Borgdorff responded: “Contrary to Knot and Koolmees, in our opinion pension arrangements offering less certainty may lead to a different discount rate.“If the discount rate were to take future returns into account, the coverage ratio would improve to a level at which we aren’t headed for benefit discounts in 2020 or 2021.” The Netherlands’ biggest pension funds have expressed disappointment that they will remain tied to the ultra-low risk-free interest rate as part of a new pensions agreement.Speaking on behalf of the country’s top five pension funds (ABP, PFZW, PME, PMT and BpfBouw), Peter Borgdorff, director of the €203bn healthcare scheme PFZW, said they had expected to avoid benefit cuts in the next few years as a consequence of the planned reforms.Klaas Knot, president of supervisor De Nederlandsche Bank (DNB), argued in a recent letter that the risk-free interest rate should always be used to calculate nominal pension rights. Wouter Koolmees, the minister for social affairs, has supported this view. Peter Borgdorff, PFZWIn a recent opinion piece in Dutch financial newspaper NRC Handelsblad – written with colleagues from the other four large funds – Borgdorff called on the employers and unions discussing the Dutch reform package to reach an agreement quickly to avoid cuts to pension payouts.“It goes against any sense of justice, if we have to apply rights discounts when the economy is doing well,” the five pension fund directors wrote.Borgdorff and his colleagues had expected some leeway from DNB to change the discount rate, in part based on an earlier admission from Knot that the ECB’s quantitative easing policy had led to the low interest rate.Further reading: ECB’s policy could cause Dutch pension system ‘implosion’PGGM’s Agnes Joseph and Niels Kortleve explain how the European Central Bank’s policies affected Dutch pension funds, and the options for fixing the problems it created, in this column from April 2017“We assumed that, given this effect as well as the fact that we have to apply the lowest rate, DNB would show more flexibility,” Borgdorff said.Although the funding ratio of the five schemes has been improving, PFZW, ABP, PME and PMT were all still short of the required 105% minimum funding level at the end of the second quarter of 2018.Benne van Popta, trustee at the PMT, said the DNB’s position would not bring a new pensions contract any closer.“Moreover, Knot’s statement is at odds with what DNB has said earlier and what is accepted elsewhere in Europe,” he told Dutch newspaper FD.Elsewhere, Martin van Rooijen, MP for 50Plus, the party for the elderly, said he would put questions to finance minister Wopke Hoekstra regarding DNB’s position.He also noted that DNB had changed its earlier opinion about the discount rate.Despite recent signs of progress, the social partners are still discussing a new pensions contract – which will form the backbone of a new pensions system – in the Social and Economic Council (SER).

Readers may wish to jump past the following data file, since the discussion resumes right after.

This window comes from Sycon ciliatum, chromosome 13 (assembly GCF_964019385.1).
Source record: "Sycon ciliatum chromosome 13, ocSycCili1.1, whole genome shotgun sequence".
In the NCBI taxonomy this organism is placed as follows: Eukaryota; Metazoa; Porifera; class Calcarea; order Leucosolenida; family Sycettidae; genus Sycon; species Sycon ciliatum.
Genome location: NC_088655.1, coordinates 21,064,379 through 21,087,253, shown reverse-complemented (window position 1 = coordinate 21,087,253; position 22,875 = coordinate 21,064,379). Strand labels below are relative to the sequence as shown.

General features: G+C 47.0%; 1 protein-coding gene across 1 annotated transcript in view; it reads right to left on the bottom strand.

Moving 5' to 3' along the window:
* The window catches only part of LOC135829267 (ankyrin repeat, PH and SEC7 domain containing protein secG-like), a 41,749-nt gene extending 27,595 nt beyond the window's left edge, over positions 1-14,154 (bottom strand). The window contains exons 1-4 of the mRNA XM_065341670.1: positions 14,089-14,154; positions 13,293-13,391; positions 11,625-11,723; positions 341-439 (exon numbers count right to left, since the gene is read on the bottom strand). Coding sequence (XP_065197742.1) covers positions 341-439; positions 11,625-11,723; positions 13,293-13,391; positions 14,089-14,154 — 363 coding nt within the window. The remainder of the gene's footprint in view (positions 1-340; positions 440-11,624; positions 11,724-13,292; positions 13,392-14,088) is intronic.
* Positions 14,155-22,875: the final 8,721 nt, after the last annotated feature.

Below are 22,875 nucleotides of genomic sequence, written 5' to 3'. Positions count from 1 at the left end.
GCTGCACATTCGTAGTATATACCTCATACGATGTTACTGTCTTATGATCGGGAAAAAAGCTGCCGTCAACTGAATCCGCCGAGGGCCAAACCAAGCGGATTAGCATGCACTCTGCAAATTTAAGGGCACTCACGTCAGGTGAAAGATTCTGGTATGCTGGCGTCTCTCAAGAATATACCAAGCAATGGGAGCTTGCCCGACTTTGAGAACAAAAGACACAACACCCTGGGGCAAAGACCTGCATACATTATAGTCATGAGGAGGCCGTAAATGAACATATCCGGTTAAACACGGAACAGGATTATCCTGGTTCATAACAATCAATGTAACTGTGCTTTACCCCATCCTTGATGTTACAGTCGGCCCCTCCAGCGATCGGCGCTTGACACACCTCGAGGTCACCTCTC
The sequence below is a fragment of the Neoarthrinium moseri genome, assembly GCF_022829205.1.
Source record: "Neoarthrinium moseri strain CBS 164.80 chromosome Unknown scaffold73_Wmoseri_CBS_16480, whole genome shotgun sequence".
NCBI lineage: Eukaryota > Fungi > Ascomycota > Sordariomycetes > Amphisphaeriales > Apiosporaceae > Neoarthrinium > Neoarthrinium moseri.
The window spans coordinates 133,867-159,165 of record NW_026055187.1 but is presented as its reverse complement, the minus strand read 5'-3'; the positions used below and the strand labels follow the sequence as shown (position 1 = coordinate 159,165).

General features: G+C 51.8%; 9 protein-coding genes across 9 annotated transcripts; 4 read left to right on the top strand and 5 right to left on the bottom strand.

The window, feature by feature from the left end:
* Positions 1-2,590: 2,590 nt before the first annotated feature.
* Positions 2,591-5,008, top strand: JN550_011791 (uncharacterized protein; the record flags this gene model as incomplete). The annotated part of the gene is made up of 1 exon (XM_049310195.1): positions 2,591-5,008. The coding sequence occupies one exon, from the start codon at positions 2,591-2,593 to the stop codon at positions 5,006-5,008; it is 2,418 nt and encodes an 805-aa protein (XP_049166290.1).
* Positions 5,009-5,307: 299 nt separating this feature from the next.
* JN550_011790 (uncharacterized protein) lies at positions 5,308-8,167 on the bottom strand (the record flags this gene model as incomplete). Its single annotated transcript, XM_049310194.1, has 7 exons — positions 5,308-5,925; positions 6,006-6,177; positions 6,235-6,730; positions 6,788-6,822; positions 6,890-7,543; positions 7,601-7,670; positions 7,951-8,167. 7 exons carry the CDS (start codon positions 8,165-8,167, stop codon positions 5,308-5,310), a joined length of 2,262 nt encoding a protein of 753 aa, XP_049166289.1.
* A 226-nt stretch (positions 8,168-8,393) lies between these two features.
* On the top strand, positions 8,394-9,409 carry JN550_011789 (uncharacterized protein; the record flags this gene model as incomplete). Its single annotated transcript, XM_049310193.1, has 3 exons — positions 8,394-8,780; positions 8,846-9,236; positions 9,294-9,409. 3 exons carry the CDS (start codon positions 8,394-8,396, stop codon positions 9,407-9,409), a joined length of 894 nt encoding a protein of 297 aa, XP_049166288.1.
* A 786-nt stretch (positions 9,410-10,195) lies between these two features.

Our daughter, Gina, and her family had a wonderful tailgate experience at Iowa State in Ames, Iowa, last weekend. It gave them a chance to join family who live in Ames along with many of their cousins’ friends.The party was not on the tailgate of a truck. The cousins had a large white tent set up with tables, chairs, and a TV for those who did not want to attend the game. There was a smorgasbord of food and beverages. There was an area with a bouncy house, basketball shooting contest, corn hole, and other activities for anyone interested. It was like a festival!The American Tailgaters Association is an actual organization that helps sporting sites organize these events. The tailgating experience is so large that at Iowa State there were trolleys to get people around the tailgating lot. The practice of tailgating dates way back, but it has recently grown and become even more popular than some of the games themselves. As I mentioned earlier, some people watch the game from the tailgating site and never go into the stadium.When you attend your next college football game, check with others going and see what kind of tailgating experience you might expect–and have fun!
– Advertisement – On the evening of July 12, Fort St. John RCMP responded to a call involving a group of disorderly individuals. On Tuesday night, a disruption of the peace led local authorities to Taylor. RCMP arrested the intoxicated group of four, who were eventually released from custody. No charges were laid as a result of the event. The incident, originally thought to be a break and enter, turned out to be a group of intoxicated people fighting and disrupting the peace.